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Author: Ip Tsz Yan Natalie, BBA (Law) IV; HKU

Date: 6/8/10


Alex10

A container ship in Hong Kong (20/7/09) c Alex Hofford (www.alexhofford.com

One solution to the air pollution problem is to ensure marine emissions and port and logistics operations at Kwai Chung are properly controlled to reduced air pollution. [1]


Cleaning up shipping, port and logistics operations in Hong Kong and Shenzhen is particularly important as these ports have greater port export related activity than elsewhere in the world.[1]


Measures can be more focused on districts like Kwai Chung, Tsuen Wan and Sham Shui Po, which have experienced the highest growth rates of SO2, ensuring marine emissions and port and logistics operations at Kwai Chung are properly controlled to reduced air pollution. [1]


Shipping industry needs to clean up its fuel usage. Currently, ships use fuel with 4.5% sulphur content or even dirtier. China can declare Hong Kong and PRD waters a special sulphur emission control areas for shipping. [2]


Many international ports are tightening laws regarding sulphur content in fuel to as low as 0.10% in order to protect coastal air quality. [1]


Air travel requires large amounts of high-density fuel of a type that at present only fossil fuels can provide. Recently, the European Union introduced a carbon tax on all flights originating from and arriving in member states, hoping to encourage video-conferencing in place of business travel, as well as some switching to rail and other ground transportation, which is less polluting. [1]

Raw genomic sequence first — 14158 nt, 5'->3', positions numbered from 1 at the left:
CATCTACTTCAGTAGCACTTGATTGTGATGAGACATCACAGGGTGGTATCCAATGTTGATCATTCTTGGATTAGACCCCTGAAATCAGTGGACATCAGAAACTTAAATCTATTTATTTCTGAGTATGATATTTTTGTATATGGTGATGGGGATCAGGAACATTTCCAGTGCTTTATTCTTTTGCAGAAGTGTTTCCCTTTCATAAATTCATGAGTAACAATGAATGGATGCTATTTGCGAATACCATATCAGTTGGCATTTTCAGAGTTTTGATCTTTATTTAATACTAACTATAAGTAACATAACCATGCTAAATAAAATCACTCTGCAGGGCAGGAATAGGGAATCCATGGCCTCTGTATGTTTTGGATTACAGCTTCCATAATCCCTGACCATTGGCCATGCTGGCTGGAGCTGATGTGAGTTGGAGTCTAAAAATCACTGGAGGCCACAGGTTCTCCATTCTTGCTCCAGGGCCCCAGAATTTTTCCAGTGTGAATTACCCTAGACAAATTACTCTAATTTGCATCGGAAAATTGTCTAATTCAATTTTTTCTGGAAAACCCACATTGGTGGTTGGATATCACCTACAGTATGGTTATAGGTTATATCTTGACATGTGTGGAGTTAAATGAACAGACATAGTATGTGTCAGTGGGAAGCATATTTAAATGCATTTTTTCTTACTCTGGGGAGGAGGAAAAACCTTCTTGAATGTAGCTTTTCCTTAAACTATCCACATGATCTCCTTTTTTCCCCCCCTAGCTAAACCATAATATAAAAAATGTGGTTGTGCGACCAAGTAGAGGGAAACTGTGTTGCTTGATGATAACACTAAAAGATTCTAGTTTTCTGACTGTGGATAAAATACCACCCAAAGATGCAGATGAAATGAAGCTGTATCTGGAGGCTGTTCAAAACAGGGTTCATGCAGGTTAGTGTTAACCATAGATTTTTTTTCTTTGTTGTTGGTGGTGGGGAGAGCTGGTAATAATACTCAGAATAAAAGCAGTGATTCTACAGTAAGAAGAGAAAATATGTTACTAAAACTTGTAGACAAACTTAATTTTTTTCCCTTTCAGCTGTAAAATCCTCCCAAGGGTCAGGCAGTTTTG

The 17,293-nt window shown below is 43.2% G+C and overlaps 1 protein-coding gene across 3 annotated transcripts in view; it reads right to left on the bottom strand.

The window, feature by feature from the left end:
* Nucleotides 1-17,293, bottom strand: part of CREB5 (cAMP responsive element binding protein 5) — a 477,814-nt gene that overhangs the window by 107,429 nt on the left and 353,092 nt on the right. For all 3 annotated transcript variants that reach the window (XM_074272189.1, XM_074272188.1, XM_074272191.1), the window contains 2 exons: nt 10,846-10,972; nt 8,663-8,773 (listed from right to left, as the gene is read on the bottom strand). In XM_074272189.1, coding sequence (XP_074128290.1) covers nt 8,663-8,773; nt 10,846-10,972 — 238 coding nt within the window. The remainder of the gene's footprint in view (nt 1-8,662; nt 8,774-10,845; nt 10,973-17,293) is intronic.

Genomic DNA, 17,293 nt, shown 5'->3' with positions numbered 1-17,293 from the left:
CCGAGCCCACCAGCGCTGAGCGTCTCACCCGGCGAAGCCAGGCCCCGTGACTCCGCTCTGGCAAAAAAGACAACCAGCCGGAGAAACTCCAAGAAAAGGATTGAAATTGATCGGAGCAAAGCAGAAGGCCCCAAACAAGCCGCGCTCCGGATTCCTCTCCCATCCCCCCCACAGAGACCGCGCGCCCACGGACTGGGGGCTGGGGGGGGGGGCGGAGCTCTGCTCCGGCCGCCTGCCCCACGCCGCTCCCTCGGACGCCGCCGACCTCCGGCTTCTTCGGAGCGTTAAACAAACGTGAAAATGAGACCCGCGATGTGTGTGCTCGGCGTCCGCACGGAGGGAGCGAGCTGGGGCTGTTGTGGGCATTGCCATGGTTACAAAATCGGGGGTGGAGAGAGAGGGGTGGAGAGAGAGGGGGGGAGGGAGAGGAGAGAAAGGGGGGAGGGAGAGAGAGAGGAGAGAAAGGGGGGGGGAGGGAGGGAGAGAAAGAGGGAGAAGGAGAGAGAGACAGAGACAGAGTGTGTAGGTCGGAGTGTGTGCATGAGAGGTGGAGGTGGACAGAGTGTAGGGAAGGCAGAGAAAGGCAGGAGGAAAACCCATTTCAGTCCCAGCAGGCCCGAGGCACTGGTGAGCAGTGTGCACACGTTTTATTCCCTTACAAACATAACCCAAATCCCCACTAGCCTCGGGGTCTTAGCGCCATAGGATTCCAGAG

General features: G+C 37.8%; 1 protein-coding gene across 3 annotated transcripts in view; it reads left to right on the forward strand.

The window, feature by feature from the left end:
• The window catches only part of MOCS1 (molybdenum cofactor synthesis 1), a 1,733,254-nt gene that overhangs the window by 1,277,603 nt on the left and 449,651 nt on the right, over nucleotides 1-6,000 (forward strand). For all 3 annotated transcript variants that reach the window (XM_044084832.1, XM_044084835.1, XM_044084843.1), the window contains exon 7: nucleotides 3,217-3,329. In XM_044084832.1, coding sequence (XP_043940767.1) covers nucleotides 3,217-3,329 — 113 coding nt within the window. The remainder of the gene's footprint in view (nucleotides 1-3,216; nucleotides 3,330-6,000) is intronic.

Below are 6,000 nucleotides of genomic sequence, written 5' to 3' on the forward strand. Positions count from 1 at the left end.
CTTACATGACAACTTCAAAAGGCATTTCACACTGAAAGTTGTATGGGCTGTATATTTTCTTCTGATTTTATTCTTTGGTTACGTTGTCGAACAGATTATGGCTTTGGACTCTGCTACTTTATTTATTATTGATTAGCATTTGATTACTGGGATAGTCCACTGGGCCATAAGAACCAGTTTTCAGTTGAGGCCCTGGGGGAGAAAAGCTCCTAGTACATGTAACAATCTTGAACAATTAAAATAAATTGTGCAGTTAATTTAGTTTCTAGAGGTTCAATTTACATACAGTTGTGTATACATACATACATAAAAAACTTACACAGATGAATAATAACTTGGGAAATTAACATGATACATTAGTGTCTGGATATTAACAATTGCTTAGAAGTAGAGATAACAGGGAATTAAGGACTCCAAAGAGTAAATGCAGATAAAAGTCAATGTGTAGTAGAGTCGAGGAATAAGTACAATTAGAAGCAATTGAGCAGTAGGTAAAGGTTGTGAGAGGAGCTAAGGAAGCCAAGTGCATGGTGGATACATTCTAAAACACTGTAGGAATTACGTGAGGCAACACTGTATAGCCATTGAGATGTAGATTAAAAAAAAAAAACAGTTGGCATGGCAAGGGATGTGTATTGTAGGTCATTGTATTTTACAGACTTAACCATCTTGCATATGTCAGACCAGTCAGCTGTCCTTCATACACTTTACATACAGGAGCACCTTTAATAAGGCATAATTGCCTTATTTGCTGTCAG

See Also

  1. Alternative air pollution management strategies (overview)
  2. Alternate fuel and energy source
  3. Control on power generation
  4. Controls on garages, vehicles and drivers
  5. Management of density and traffic flow
  6. Cross-border management on fuels
  7. More accurate assessment of loss and monitoring activities
  8. Communication with the public and increase awareness
  9. Government bodies involved with the AQOs should act promptly

Footnotes

  1. 1.0 1.1 1.2 1.3 1.4 ‘Air Pollution: Ship Sulfate an Unexpected Heavyweight’, Environmental Health Perspectives. (2008) – last accessed 11/8/10
  2. ‘The air that we breathe’, CLSA, April 2005 – last accessed 11/8/10

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